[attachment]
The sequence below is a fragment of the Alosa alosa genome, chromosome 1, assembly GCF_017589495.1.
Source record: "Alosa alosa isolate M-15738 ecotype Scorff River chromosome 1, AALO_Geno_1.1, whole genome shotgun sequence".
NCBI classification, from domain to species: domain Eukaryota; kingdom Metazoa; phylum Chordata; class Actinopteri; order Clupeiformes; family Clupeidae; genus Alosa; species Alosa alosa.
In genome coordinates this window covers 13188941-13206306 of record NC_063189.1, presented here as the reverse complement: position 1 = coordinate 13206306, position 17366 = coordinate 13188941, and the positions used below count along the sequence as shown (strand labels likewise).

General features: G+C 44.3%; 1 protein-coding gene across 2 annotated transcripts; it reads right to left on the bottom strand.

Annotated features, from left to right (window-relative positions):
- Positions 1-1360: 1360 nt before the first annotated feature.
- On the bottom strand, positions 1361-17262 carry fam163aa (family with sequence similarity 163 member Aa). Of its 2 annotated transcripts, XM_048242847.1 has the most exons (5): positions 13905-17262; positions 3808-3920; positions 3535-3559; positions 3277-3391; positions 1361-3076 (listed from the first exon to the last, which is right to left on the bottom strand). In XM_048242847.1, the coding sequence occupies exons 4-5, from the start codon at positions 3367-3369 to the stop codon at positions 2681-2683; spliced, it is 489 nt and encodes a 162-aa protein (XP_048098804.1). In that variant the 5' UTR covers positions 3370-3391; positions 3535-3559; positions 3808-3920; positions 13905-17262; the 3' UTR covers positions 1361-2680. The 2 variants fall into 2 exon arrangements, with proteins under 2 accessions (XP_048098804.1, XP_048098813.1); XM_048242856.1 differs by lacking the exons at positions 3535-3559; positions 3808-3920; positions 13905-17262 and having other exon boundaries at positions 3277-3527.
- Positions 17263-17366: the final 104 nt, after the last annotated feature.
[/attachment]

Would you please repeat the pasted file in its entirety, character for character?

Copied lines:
The sequence below is a fragment of the Alosa alosa genome, chromosome 1, assembly GCF_017589495.1.
Source record: "Alosa alosa isolate M-15738 ecotype Scorff River chromosome 1, AALO_Geno_1.1, whole genome shotgun sequence".
NCBI classification, from domain to species: domain Eukaryota; kingdom Metazoa; phylum Chordata; class Actinopteri; order Clupeiformes; family Clupeidae; genus Alosa; species Alosa alosa.
In genome coordinates this window covers 13188941-13206306 of record NC_063189.1, presented here as the reverse complement: position 1 = coordinate 13206306, position 17366 = coordinate 13188941, and the positions used below count along the sequence as shown (strand labels likewise).

General features: G+C 44.3%; 1 protein-coding gene across 2 annotated transcripts; it reads right to left on the bottom strand.

Annotated features, from left to right (window-relative positions):
- Positions 1-1360: 1360 nt before the first annotated feature.
- On the bottom strand, positions 1361-17262 carry fam163aa (family with sequence similarity 163 member Aa). Of its 2 annotated transcripts, XM_048242847.1 has the most exons (5): positions 13905-17262; positions 3808-3920; positions 3535-3559; positions 3277-3391; positions 1361-3076 (listed from the first exon to the last, which is right to left on the bottom strand). In XM_048242847.1, the coding sequence occupies exons 4-5, from the start codon at positions 3367-3369 to the stop codon at positions 2681-2683; spliced, it is 489 nt and encodes a 162-aa protein (XP_048098804.1). In that variant the 5' UTR covers positions 3370-3391; positions 3535-3559; positions 3808-3920; positions 13905-17262; the 3' UTR covers positions 1361-2680. The 2 variants fall into 2 exon arrangements, with proteins under 2 accessions (XP_048098804.1, XP_048098813.1); XM_048242856.1 differs by lacking the exons at positions 3535-3559; positions 3808-3920; positions 13905-17262 and having other exon boundaries at positions 3277-3527.
- Positions 17263-17366: the final 104 nt, after the last annotated feature.